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Table of Contents

Where’s My Desktop?

Say you’ve booted up your Mac and noticed the menu bar at the top of the screen. You might see a window (or a bunch of them) on the screen below the menu bar, and you probably see the Dock on the bottom or side of the screen. But, what about the space “behind” all that? That space is called the Desktop .

① 	No windows are open, making it easy to see the custom pattern that’s been applied to the Desktop. A file has been saved on the Desktop; you can see its icon near the upper right.

① No windows are open, making it easy to see the custom pattern that’s been applied to the Desktop. A file has been saved on the Desktop; you can see its icon near the upper right.

The Desktop is more than a visual backdrop. It’s also a normal folder, found in your home folder, where you can store files and folders. You can see these files and folders both within a Finder window and on the Desktop.

Viewing the Desktop Folder

  1. Make sure the Finder is active. (If you aren’t sure how to do this, read Finding the Finder and Opening a Window.)
  2. Choose Go > Desktop .
② 	In the Finder, choose Go > Desktop.

② In the Finder, choose Go > Desktop.

A Finder window opens, showing the Desktop folder .

③ 	The Desktop folder opens in a window.

③ The Desktop folder opens in a window.

Arranging Desktop Icons

  1. Click the Desktop backdrop. (Do not click a Finder window showing the Desktop—you want to click the colored backdrop.)
  2. Choose View > Show View Options.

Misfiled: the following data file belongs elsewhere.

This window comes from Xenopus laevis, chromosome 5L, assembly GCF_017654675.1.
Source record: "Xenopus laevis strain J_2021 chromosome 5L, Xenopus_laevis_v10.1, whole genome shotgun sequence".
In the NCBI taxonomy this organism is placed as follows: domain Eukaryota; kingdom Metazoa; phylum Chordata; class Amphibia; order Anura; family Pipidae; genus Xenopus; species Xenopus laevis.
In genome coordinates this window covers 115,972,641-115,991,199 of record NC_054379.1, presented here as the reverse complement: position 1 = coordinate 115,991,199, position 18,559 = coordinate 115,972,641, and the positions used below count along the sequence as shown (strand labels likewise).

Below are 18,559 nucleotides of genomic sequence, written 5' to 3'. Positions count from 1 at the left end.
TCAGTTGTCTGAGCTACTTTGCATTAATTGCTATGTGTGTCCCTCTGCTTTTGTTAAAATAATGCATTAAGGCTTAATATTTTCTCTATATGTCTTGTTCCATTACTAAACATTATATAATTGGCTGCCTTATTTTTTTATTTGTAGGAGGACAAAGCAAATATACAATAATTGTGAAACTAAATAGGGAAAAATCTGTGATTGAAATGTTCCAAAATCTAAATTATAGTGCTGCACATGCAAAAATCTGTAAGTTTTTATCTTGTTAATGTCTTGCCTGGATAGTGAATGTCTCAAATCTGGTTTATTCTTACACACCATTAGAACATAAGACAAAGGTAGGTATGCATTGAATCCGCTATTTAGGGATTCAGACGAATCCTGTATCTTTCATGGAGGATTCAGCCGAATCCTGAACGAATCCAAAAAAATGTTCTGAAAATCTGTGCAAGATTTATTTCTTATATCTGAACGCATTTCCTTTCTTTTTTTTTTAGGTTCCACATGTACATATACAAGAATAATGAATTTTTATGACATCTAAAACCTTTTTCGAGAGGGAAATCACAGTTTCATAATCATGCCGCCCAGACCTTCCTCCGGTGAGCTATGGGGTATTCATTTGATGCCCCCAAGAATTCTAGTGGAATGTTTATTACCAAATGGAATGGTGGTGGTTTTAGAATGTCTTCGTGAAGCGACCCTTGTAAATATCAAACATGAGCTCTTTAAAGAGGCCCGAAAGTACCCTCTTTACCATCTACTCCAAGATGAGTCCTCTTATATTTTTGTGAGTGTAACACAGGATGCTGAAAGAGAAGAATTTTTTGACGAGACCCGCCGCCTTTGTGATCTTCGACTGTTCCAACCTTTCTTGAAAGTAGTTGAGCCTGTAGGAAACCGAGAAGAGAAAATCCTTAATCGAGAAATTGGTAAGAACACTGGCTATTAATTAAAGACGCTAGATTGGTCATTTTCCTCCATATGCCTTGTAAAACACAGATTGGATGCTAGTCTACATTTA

3. Make your changes in the Desktop panel .
    ④ 	If you play with the options in the Desktop’s View Options panel, you can customize the way icons display on the Desktop backdrop.

    ④ If you play with the options in the Desktop’s View Options panel, you can customize the way icons display on the Desktop backdrop.

    Changes apply immediately so you can experiment with different settings without closing the panel.

  4. When you finish, click the close button at the upper left.

Customizations that you make in the Desktop panel apply only to the Desktop backdrop. They do not apply to a Finder window that is showing the Desktop folder.

Saving a File on the Desktop

Imagine that you are working in a Save dialog and you want to save the file on the Desktop. But, you can’t see a convenient way to switch the Save location to the Desktop.

A fast way to switch nearly any Save dialog so that it will save to the Desktop is to press Command-D .

⑤ 	If I click Save, the September Budget file will be stored in the Desktop folder. I’ll be able to see its icon _both_ on the Desktop backdrop and in the Desktop folder in a Finder window.

⑤ If I click Save, the September Budget file will be stored in the Desktop folder. I’ll be able to see its icon both on the Desktop backdrop and in the Desktop folder in a Finder window.

Note: To move a file off the Desktop backdrop (and thus out of the Desktop folder), drag it from the Desktop and drop it in a Finder window that’s showing the destination folder.

Can I Put All My Files on the Desktop?

No. Beyond that fact that storing a ton of stuff on your Desktop is like storing everything you’ve ever written or received in the mail on your dining room table, in some versions of OS X, you may experience sluggish overall performance with an excess of icons on the Desktop.

That said, it’s fine to keep a few active files on the Desktop. I typically have a dozen or so.

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“Arrange items on your Desktop by most recently saved by choosing View > Sort By > Date Modified when in the Finder.”

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